If it's assumed that the coveted free agent ends up somewhere else, then talk at that position turns to the trade front. Those Hot Stove ideas run from the highly unlikely in Chase Headley to the ever-so-slightly more plausible in Mike Moustakas.
Even fast-rising prospect Carlos Sanchez, projected more as a middle infielder, gets some chatter as a possible White Sox starter at the hot corner.
Finally, perched in the somewhat of an afterthought category, Brent Morel's name appears.
It was just 15 months ago when Morel was completing a September run where he knocked out eight home runs in 85 at-bats while driving in 19 runs and walking 15 times after drawing just seven over the 2011 season's first five months.
Morel's bat appeared to be catching up with his stellar glove work at the close of his first full big league season. He entered Robin Ventura's inaugural year at the helm as the team's starting third baseman, eager to learn from one of the best at that position in White Sox history.
That learning process didn't get too far. Morel suffered from lower back issues in Spring Training, back issues that greatly hampered his play in the field and at bat throughout the 2012 campaign.
Basically losing the entire 2012 season, aside from a .177 average over 113 at-bats, was the bad news for Morel. Make that the often exasperating news.
The good news is for the first time since before the start of Spring Training 2012, Morel's back feels consistently healthy. He's ready to compete for a job in Arizona and isn't worried by the White Sox search for a perceived upgrade.
"By me worrying about what they are going to do, that will take away from my progress, rehab-wise. It's just going to lead to poor rehab work," Morel told MLB.com during a recent interview. "I'm focused on me and not worrying about anything else.
"They will do what's best for the team. Last year, I had to battle through everything, and it was tough for me to stay on the field. Now I finally feel healthy and that I can contribute. Hopefully there's a chance to show I'm healthy in Spring Training and win the job."
There were moments of 2012 optimism for Morel, who saw top physicians concerning the pain, including noted spine specialist Dr. Robert Watkins in California. But as he tried to work his way back through Minor League rehab games with Triple-A Charlotte and Class A Winston-Salem, the back pain always seemed to produce some sort of setback.
A recommendation from his representatives at Sosnick-Cobbe Sports sent Morel this offseason to Sparta Performance/Science, a training group in California that had great success working with numerous other injured athletes. Through forced plate technology, where Morel does a vertical leap off a plate in the ground, they were able to pinpoint Morel's problem.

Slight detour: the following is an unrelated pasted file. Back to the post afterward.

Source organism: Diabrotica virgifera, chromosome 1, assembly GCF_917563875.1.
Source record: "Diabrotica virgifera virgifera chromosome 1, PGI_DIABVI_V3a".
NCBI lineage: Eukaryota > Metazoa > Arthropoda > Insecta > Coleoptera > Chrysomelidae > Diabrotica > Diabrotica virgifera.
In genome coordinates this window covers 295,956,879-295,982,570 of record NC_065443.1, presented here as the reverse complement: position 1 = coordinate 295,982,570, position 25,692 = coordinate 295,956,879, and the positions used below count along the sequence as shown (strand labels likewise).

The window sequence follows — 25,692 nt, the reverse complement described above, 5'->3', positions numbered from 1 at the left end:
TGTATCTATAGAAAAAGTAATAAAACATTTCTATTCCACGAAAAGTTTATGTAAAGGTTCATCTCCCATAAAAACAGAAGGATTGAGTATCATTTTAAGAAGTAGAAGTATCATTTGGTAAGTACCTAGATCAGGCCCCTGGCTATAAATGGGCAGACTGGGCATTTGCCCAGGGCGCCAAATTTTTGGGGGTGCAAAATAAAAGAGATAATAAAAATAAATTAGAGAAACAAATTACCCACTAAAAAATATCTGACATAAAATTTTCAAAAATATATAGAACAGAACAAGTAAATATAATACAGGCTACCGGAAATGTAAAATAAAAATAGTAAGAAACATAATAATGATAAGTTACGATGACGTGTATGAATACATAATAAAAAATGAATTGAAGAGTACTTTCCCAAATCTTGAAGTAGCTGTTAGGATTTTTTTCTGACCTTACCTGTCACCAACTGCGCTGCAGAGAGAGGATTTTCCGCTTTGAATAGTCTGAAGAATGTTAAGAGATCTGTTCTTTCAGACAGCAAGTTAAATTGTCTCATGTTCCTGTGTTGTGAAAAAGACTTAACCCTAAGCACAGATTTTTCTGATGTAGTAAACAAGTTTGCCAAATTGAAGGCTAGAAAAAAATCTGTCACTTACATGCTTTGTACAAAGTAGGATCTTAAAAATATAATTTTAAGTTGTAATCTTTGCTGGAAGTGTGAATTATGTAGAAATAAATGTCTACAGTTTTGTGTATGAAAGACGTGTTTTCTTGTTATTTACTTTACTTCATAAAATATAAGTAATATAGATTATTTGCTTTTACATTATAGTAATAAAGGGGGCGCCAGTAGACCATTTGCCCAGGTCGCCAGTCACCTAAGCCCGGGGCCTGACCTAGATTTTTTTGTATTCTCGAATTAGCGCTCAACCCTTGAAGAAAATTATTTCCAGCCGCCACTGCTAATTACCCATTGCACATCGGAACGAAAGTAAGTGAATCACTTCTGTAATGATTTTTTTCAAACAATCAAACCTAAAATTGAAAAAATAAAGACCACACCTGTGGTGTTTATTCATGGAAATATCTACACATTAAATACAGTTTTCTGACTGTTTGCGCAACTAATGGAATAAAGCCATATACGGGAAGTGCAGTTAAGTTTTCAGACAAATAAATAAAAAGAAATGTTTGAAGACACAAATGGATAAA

His back issue ultimately centered on trunk stability.
"I had a strong trunk and flexibility, but if I would go to move, it would loosen up quickly," Morel said. "So when I'd go for the ball or swing, my strength would go away. Everything else has to take over in my back."
For the past three weeks to one month, all of Morel's flexibility has returned, he's pain-free and he understands the work needed to be done to strengthen that area and get prepared to play. Morel stays in contact with the club concerning his workout program and was scheduled to meet with White Sox head athletic trainer Herm Schneider during a Chicago visit this week.
And while the 26-year-old doesn't seem to be an absolute fan choice at third base, the White Sox certainly haven't written off the young talent if he really is healthy.
"It's easy to lose sight of the fact that one year ago, with his defense and how he finished the 2011 season, we were excited about what the future held for him," said White Sox general manager Rick Hahn, who stressed the health issue as key for Morel. "We thought we had someone to lock down third base for many years to come."
"I'm hoping that this offseason, he gets better and competes for a job," said White Sox hitting coach Jeff Manto, who is familiar with Morel's healthier, productive days when previously serving as the organization's Minor League hitting coordinator. "I don't think we've seen the last of Brent Morel. I'm eager and intrigued to see him come back."
Manto admitted that there was clearly something wrong with Morel when watching him work in the batting cage. He was forcing his swing, had a lot of body and was pushing a lot of balls.
Just like many of his accomplished veteran teammates, Morel simply tried to play through pain. Instead, he emerged with disappointment from watching on the sideline as his teammates compete for a division title.
Frustration has been replaced by healthy encouragement. Brief thoughts of retirement for Morel after just one season have been replaced by a desire to be a better player than he was before the injury.
"Depressing and tough to go through," said Morel of his 2012 season. "You see [Joe] Crede go through it and guys have back problems that end their career, but I did not think I would go through something like that so early. But I'm encouraged by the fact I'm healthy for the first time in a long time."